In her talk, Amy Caro also mentioned security as one of the areas that Northrop was looking to contribute to. Can you shed some light around your plans on that front?

Like all health information, it is very important to ensure genetic information is secure and only seen by people who should see it. Cyber security and the security of personally identifiable information is very important as genetic information is increasingly used and transferred between systems. Northrop Grumman is making aggressive technology investments in identity management, cloud security, data security, and other relevant areas. We are very carefully looking at this area and believe we have the expertise and capabilities to provide the best solutions.

You mentioned earlier that Northrop was exploring business opportunities. Does that mean we could expect to see a product or a services offering specifically for the omics market sometime soon?

There are a number of areas that we are looking at. Certainly, we are thinking about the issue of all this data being produced and determining how that can be effectively utilized in healthcare settings. Again, the focus on multivariate data integration, analytics, and visualization … those are three major areas where we believe our capabilities can be very helpful and we are developing efforts in those areas.

Do you plan to target particular market segments?

There will be an immediate focus [on] clinical trials/research and other types of areas but eventually this will be something that has relevance in general healthcare delivery. The potential market is very broad.

You've got a pretty broad perspective as a company from having worked in areas such as healthcare IT and defense. What's your take on the computational challenges facing the omics arena?

There has been tremendous progress in our knowledge of genetics over the last two decades. Certainly there has been significant growth and knowledge about aspects of genetics, proteomics etc. The next major challenge is how does that information get utilized efficiently and effectively in healthcare settings? How do we take that information and have [it] serve as knowledge that then can be applied in daily healthcare? That translation from information to knowledge is one we feel very strongly needs to occur. We believe that translation will need IT integration systems … to help ensure information is harvested, applied, and utilized appropriately so it can advance healthcare and health outcomes.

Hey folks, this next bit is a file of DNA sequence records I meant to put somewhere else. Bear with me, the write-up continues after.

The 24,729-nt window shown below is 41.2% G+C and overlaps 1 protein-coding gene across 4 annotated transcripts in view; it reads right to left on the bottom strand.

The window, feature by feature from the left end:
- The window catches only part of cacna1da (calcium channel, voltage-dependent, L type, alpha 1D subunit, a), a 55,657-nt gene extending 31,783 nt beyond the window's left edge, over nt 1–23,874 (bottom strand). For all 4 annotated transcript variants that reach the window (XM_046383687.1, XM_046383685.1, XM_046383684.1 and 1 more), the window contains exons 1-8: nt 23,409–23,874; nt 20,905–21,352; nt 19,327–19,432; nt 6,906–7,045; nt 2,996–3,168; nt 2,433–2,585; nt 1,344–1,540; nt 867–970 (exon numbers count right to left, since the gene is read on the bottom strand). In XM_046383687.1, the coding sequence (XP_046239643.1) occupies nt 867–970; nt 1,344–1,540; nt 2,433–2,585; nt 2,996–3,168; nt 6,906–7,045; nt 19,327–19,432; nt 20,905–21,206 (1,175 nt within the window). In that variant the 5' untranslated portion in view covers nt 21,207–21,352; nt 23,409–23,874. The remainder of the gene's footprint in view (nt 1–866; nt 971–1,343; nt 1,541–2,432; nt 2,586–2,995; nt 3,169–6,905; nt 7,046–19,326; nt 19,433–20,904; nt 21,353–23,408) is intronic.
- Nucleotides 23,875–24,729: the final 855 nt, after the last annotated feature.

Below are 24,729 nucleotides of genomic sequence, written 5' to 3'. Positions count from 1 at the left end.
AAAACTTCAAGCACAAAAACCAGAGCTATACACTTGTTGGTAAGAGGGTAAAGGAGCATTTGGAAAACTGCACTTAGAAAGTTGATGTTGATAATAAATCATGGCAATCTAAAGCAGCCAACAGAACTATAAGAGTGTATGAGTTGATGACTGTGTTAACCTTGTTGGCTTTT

This is an enlarging and emerging market and there are a lot of folks who are going to have solutions in this area. What we are going to be able to do is provide very strong systems integrator experience that when partnered with appropriate academic and other institutions can create a solution that will enable translation of genetic information into healthcare knowledge.

Any additional comments?

We believe that the routine use of personalized medicine in personal care will entail the robust integration, analysis, and secure transmittal of massive amounts of genetic data across multiple entities in the healthcare system. With our expertise in data integration, analytics, biosecurity, and visualizations, we believe Northrop Grumman will create value by providing the critical IT infrastructure and support to help grow and establish this field.

The Scan

Shape of Them All

According to BBC News, researchers have developed a protein structure database that includes much of the human proteome.

For Flu and More

The Wall Street Journal reports that several vaccine developers are working on mRNA-based vaccines for influenza.

To Boost Women

China's Ministry of Science and Technology aims to boost the number of female researchers through a new policy, reports the South China Morning Post.

Science Papers Describe Approach to Predict Chemotherapeutic Response, Role of Transcriptional Noise

In Science this week: neural network to predict chemotherapeutic response in cancer patients, and more.